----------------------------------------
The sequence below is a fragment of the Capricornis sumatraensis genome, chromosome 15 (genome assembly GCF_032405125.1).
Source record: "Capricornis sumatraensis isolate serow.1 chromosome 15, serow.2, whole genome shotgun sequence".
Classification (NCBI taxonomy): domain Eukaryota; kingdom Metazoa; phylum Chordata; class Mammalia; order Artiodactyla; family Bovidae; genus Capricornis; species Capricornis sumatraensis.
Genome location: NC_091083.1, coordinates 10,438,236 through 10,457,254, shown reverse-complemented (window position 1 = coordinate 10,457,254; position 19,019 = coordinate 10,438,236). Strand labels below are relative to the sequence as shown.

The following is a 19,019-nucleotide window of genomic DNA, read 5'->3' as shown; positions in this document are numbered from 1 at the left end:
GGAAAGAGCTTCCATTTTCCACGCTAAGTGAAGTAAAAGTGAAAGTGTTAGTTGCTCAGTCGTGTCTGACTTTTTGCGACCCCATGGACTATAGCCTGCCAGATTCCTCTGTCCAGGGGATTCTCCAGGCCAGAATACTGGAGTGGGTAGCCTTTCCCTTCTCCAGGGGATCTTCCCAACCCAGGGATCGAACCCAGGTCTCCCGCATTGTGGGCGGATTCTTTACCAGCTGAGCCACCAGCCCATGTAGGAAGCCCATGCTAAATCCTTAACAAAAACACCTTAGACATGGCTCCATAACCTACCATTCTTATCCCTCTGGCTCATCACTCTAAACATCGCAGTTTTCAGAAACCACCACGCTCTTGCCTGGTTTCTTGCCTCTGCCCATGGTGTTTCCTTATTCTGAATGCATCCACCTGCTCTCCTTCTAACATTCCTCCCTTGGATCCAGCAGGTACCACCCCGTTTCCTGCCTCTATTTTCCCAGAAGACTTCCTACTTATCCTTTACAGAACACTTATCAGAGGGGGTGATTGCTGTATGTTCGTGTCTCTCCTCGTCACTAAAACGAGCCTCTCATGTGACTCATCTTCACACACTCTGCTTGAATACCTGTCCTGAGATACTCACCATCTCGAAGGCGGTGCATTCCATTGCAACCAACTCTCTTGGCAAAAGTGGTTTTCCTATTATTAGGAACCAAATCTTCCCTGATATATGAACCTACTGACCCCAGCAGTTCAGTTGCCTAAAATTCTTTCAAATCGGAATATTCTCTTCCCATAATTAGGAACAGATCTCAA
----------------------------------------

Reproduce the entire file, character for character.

The sequence below is a fragment of the Capricornis sumatraensis genome, chromosome 15 (genome assembly GCF_032405125.1).
Source record: "Capricornis sumatraensis isolate serow.1 chromosome 15, serow.2, whole genome shotgun sequence".
Classification (NCBI taxonomy): domain Eukaryota; kingdom Metazoa; phylum Chordata; class Mammalia; order Artiodactyla; family Bovidae; genus Capricornis; species Capricornis sumatraensis.
Genome location: NC_091083.1, coordinates 10,438,236 through 10,457,254, shown reverse-complemented (window position 1 = coordinate 10,457,254; position 19,019 = coordinate 10,438,236). Strand labels below are relative to the sequence as shown.

The following is a 19,019-nucleotide window of genomic DNA, read 5'->3' as shown; positions in this document are numbered from 1 at the left end:
GGAAAGAGCTTCCATTTTCCACGCTAAGTGAAGTAAAAGTGAAAGTGTTAGTTGCTCAGTCGTGTCTGACTTTTTGCGACCCCATGGACTATAGCCTGCCAGATTCCTCTGTCCAGGGGATTCTCCAGGCCAGAATACTGGAGTGGGTAGCCTTTCCCTTCTCCAGGGGATCTTCCCAACCCAGGGATCGAACCCAGGTCTCCCGCATTGTGGGCGGATTCTTTACCAGCTGAGCCACCAGCCCATGTAGGAAGCCCATGCTAAATCCTTAACAAAAACACCTTAGACATGGCTCCATAACCTACCATTCTTATCCCTCTGGCTCATCACTCTAAACATCGCAGTTTTCAGAAACCACCACGCTCTTGCCTGGTTTCTTGCCTCTGCCCATGGTGTTTCCTTATTCTGAATGCATCCACCTGCTCTCCTTCTAACATTCCTCCCTTGGATCCAGCAGGTACCACCCCGTTTCCTGCCTCTATTTTCCCAGAAGACTTCCTACTTATCCTTTACAGAACACTTATCAGAGGGGGTGATTGCTGTATGTTCGTGTCTCTCCTCGTCACTAAAACGAGCCTCTCATGTGACTCATCTTCACACACTCTGCTTGAATACCTGTCCTGAGATACTCACCATCTCGAAGGCGGTGCATTCCATTGCAACCAACTCTCTTGGCAAAAGTGGTTTTCCTATTATTAGGAACCAAATCTTCCCTGATATATGAACCTACTGACCCCAGCAGTTCAGTTGCCTAAAATTCTTTCAAATCGGAATATTCTCTTCCCATAATTAGGAACAGATCTCAA